Bangladeshi women still face deprivation and oppression and the legal and socio-economic system does not do enough to prevent discrimination and violence against women.

Under the Constitution, women’s rights are protected under the broad and universal principles of equality which provides that steps shall be taken to ensure participation of women in all spheres of national life; that the State shall endeavour to ensure equality of opportunity and protection to all citizens;  that the State shall not discriminate against any citizen on grounds of religion, race, caste, sex, or place of birth; and that women shall have equal rights with men in all spheres of the State and of public life. In addition, Bangladesh has specific laws prohibiting certain forms of violence including the Penal Code, 1860, the Anti-Dowry Prohibition Act (1980), the Cruelty to Women Ordinance (1983), the Suppression of Immoral Traffic Act (1993), and the Prevention of Repression against Women and Children Act (2000).

However, despite such legal support, Bangladeshi women are still not receiving equal treatment in practice. Inequalities are common, for example:
Women in the informal sector are often paid at lower grades than men for the same work.

In divorce proceedings, women need to prove the validity of their reason for seeking divorce in order to obtain a court order to enforce their rights. Men on the other hand, do not need such proof and can divorce their wives at any time without proven reason.

Under traditional inheritance laws, a woman is generally given half the share of her male counterpart.

Despite anti-dowry laws by the state (and religious edicts supporting this position) traditions remain widespread and women, whose families do not fulfill requests to pay dowry to their husbands, are sometimes subjected to horrifying violence. As is well known, women who turn down marriage proposals are sometimes in danger of suffering violence from spurned men and there have been many cases of men throwing acid at women.

Law enforcement is also failing to stop Bangladeshi women (including underage girls) being trafficked for the purposes of forced prostitution. Reliable statistics are hard to find, but one report estimates that on average, at least 70-80 women and children are trafficked abroad daily from Bangladesh. Around 5000 are thought to be trafficked annually to Pakistan and Arab countries and 10,000-15,000 are trafficked to India. This situation further exacerbates societal restrictions on the free movement of women and makes women fear for their safety both inside and outside the house.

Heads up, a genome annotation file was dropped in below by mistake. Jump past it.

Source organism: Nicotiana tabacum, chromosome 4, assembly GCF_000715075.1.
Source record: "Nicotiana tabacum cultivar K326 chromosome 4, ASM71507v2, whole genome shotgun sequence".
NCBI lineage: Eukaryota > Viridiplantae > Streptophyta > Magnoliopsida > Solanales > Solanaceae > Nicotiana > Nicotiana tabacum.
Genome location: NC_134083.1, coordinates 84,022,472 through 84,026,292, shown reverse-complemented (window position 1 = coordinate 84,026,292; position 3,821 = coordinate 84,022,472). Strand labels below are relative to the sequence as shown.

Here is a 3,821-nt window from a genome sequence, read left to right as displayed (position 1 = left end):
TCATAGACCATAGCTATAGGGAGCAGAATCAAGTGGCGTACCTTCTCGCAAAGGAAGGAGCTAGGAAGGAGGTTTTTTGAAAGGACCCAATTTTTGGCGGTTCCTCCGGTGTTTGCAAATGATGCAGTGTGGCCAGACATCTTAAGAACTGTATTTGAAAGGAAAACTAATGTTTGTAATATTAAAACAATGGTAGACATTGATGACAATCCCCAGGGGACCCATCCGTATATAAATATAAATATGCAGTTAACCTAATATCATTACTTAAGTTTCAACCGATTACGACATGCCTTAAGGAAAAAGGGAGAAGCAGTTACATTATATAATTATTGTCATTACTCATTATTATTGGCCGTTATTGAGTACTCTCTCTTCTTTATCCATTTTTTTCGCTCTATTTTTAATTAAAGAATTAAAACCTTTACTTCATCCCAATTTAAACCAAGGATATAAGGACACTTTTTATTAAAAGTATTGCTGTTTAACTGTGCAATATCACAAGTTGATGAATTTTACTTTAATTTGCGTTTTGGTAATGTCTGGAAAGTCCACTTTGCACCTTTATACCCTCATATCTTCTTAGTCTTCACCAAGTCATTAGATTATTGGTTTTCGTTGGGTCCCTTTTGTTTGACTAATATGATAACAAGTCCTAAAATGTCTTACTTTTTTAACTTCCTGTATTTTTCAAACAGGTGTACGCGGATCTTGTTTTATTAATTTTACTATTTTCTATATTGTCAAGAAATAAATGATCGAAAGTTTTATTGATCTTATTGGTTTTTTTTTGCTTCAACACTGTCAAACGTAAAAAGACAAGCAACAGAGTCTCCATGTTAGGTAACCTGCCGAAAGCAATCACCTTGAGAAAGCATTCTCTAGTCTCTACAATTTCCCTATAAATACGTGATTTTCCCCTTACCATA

Early marriage is another obstacle in promoting women’s rights. The Majority Act, 1875 clearly provides that a woman must at least be 18 years of age to be able to get married. Fear of poverty, perceptions of family honour and social insecurity are some of the major reasons behind early marriages. As a result, women’s right to education, a pillar for realising one’s own rights, suffers.

Despite moves to widen access, more Bangladeshi males still get access to education than females. The ratio of female to male students at primary level has improved to over 70% of male levels. But at secondary school level female-enrolment constitutes only 40% of the male total.

As for the constitutional right to livelihood, formal employment of women is still low in both private and public sectors. The government sector is especially weak in encouraging women into posts with decision making responsibility.

Bangladeshi women also face discrimination when applying for bank loans, particularly if they do not own properties, and husbands or male relatives are asked to give consent to bank loan transactions.

Because of such constraints from family, society and the State in general, Bangladeshi women are either sometimes unaware of their rights or are prevented from asserting them.

Proportion of seats held by women in national parliaments is 20% as of 2015.   

The situation of Bangladeshi women illustrates the problem of turning legal principles into social, political and economic practice. Discriminatory attitudes towards women, whether rooted in the family, society or at State-level, should cease. 



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